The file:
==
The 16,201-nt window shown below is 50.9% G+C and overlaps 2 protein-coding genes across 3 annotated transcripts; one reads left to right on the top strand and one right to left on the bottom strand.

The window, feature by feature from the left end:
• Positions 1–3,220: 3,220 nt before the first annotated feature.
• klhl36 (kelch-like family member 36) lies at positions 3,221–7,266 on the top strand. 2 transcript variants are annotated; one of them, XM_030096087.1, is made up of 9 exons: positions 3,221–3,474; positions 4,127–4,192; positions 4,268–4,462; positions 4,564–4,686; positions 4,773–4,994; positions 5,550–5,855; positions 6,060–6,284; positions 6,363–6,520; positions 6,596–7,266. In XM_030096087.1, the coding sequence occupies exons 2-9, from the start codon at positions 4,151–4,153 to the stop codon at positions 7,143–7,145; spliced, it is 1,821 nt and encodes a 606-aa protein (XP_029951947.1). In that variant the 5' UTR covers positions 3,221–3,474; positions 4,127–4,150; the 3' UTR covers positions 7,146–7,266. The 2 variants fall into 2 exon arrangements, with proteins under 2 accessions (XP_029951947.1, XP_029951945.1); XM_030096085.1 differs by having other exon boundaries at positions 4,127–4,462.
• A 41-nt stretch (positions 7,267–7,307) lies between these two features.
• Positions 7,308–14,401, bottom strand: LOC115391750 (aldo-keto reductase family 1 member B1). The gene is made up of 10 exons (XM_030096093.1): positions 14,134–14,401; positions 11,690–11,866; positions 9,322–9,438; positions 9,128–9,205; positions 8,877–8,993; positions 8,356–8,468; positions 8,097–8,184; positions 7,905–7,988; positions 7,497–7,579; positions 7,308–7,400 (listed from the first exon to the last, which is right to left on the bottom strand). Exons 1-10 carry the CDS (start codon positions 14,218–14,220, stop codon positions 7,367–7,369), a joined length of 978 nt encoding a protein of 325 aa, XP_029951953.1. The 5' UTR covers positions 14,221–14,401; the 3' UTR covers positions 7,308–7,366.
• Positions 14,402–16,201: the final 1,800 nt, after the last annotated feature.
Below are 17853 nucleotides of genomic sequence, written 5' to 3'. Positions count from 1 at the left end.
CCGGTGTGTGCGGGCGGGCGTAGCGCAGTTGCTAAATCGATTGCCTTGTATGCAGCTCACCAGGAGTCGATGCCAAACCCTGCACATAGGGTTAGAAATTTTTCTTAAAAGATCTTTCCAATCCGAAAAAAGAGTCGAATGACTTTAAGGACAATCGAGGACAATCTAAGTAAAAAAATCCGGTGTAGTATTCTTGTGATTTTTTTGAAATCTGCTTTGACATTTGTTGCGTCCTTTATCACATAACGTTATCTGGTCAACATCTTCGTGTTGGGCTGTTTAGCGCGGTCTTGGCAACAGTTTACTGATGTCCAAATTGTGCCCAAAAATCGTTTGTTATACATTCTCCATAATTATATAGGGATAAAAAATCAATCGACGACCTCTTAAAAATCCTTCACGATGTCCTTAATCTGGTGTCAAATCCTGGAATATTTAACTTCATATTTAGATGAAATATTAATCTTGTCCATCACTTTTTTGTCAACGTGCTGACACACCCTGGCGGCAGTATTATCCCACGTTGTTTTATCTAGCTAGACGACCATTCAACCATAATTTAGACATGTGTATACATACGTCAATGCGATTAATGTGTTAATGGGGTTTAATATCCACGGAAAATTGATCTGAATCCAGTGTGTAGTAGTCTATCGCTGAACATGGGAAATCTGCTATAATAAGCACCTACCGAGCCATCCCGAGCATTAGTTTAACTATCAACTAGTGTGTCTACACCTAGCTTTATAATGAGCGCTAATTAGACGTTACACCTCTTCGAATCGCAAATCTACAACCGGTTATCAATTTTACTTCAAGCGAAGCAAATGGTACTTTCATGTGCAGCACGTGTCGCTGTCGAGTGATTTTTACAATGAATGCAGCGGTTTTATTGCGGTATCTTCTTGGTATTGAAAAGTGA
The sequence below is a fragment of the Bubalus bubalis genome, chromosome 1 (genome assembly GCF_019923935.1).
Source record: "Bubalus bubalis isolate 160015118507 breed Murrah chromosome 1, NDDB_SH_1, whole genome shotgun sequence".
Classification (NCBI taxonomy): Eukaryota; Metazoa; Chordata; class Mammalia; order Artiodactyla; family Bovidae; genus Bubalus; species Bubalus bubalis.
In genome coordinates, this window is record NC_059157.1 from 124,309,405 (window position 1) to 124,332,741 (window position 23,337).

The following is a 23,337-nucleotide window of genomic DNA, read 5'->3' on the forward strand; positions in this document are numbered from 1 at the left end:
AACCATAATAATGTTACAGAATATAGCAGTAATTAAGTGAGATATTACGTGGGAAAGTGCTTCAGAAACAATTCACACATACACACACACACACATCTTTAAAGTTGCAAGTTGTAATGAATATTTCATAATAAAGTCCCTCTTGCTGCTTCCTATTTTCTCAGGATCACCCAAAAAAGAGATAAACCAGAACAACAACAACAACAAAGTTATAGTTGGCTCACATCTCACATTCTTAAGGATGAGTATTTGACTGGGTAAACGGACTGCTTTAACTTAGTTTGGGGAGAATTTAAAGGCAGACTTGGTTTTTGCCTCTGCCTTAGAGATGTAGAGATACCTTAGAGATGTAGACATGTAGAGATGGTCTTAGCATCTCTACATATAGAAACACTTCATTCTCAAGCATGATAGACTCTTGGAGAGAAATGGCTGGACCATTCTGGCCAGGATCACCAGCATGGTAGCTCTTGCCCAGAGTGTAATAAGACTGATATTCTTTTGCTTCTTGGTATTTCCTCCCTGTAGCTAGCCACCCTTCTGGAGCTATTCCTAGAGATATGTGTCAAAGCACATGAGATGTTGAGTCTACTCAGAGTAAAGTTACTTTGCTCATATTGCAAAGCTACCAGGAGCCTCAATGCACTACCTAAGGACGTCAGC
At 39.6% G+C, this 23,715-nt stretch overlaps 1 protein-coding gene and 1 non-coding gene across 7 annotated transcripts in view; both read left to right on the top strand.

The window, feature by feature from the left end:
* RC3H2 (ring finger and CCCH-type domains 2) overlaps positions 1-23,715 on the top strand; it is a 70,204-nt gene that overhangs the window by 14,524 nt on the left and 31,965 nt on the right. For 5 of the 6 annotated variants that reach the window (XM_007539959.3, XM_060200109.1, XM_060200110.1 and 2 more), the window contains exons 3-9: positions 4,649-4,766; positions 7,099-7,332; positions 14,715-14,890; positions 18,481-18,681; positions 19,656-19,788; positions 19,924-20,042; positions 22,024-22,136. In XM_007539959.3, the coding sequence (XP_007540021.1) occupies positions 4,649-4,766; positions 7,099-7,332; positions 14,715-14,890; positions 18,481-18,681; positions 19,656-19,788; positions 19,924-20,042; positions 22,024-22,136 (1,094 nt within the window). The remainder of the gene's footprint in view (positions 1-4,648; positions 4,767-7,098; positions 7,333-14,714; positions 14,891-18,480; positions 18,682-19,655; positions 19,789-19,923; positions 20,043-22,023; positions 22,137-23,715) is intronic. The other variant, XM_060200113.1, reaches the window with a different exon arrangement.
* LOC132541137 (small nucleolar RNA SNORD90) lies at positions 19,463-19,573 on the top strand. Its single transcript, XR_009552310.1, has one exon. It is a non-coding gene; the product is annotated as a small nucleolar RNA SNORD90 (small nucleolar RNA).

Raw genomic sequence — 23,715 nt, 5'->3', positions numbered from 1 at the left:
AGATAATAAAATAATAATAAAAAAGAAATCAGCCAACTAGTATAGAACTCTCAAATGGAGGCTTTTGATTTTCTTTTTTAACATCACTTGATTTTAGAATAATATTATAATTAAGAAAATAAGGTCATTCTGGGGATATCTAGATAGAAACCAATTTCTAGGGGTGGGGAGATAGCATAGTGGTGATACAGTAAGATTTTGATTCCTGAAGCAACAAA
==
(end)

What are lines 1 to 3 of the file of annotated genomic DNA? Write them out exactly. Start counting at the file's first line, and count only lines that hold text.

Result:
The 16,201-nt window shown below is 50.9% G+C and overlaps 2 protein-coding genes across 3 annotated transcripts; one reads left to right on the top strand and one right to left on the bottom strand.

The window, feature by feature from the left end:
• Positions 1–3,220: 3,220 nt before the first annotated feature.